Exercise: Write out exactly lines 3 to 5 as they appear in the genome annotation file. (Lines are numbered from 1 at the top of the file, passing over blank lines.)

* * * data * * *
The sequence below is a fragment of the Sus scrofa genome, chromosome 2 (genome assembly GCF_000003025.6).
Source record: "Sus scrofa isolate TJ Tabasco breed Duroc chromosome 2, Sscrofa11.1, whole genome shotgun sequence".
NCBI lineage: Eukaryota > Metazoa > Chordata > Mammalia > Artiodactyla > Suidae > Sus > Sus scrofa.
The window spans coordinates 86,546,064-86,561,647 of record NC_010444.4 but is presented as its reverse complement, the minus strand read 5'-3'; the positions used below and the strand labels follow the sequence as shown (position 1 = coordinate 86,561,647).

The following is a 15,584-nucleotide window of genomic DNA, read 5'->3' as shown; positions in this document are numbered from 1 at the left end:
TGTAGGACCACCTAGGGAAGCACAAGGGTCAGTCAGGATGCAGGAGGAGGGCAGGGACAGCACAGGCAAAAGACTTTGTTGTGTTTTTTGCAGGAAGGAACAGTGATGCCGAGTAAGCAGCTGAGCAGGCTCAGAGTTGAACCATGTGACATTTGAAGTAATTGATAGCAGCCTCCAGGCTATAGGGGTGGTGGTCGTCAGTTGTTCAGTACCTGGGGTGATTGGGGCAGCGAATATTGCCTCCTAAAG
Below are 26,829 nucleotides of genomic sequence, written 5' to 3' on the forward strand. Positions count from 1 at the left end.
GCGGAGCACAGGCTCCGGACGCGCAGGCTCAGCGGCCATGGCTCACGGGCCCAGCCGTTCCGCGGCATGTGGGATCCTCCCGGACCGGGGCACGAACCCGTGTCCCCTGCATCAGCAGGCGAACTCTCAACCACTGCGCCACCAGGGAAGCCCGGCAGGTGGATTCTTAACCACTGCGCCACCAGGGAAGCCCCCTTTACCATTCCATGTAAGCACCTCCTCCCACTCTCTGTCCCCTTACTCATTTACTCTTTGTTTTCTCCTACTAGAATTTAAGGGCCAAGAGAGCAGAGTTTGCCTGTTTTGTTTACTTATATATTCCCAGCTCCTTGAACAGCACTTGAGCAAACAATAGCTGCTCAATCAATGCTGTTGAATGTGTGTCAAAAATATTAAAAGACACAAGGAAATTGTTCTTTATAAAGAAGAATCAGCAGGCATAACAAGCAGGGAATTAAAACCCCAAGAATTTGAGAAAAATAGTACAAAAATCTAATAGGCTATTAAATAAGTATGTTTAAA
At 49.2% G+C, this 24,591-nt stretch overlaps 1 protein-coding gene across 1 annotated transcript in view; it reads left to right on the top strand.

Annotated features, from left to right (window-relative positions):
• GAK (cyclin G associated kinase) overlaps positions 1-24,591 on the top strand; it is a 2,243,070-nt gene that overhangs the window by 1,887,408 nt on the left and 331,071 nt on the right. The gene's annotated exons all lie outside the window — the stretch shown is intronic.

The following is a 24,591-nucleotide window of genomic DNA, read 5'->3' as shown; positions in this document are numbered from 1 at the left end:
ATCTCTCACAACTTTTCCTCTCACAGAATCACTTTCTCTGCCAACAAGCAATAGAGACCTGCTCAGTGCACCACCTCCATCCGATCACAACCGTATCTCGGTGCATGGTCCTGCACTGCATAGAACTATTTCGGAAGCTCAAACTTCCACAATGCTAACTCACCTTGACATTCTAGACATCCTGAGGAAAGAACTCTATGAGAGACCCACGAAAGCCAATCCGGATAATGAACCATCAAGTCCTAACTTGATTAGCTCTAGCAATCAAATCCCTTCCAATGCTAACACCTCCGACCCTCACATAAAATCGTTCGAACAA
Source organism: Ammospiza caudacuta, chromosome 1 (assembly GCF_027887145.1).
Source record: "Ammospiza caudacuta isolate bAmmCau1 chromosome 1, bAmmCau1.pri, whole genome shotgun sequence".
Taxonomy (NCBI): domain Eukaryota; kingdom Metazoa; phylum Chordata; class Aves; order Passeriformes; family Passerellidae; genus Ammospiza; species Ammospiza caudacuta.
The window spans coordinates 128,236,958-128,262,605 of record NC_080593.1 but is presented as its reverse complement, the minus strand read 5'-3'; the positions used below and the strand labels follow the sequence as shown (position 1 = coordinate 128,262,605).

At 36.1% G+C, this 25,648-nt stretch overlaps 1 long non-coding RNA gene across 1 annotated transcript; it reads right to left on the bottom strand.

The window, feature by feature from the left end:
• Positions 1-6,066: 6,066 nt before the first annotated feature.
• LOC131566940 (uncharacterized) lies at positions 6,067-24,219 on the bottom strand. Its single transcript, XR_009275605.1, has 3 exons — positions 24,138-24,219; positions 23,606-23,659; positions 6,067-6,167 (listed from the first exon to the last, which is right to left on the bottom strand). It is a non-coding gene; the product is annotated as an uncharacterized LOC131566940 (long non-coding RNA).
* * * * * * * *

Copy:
NCBI lineage: Eukaryota > Metazoa > Chordata > Mammalia > Artiodactyla > Suidae > Sus > Sus scrofa.
The window spans coordinates 86,546,064-86,561,647 of record NC_010444.4 but is presented as its reverse complement, the minus strand read 5'-3'; the positions used below and the strand labels follow the sequence as shown (position 1 = coordinate 86,561,647).

The following is a 15,584-nucleotide window of genomic DNA, read 5'->3' as shown; positions in this document are numbered from 1 at the left end: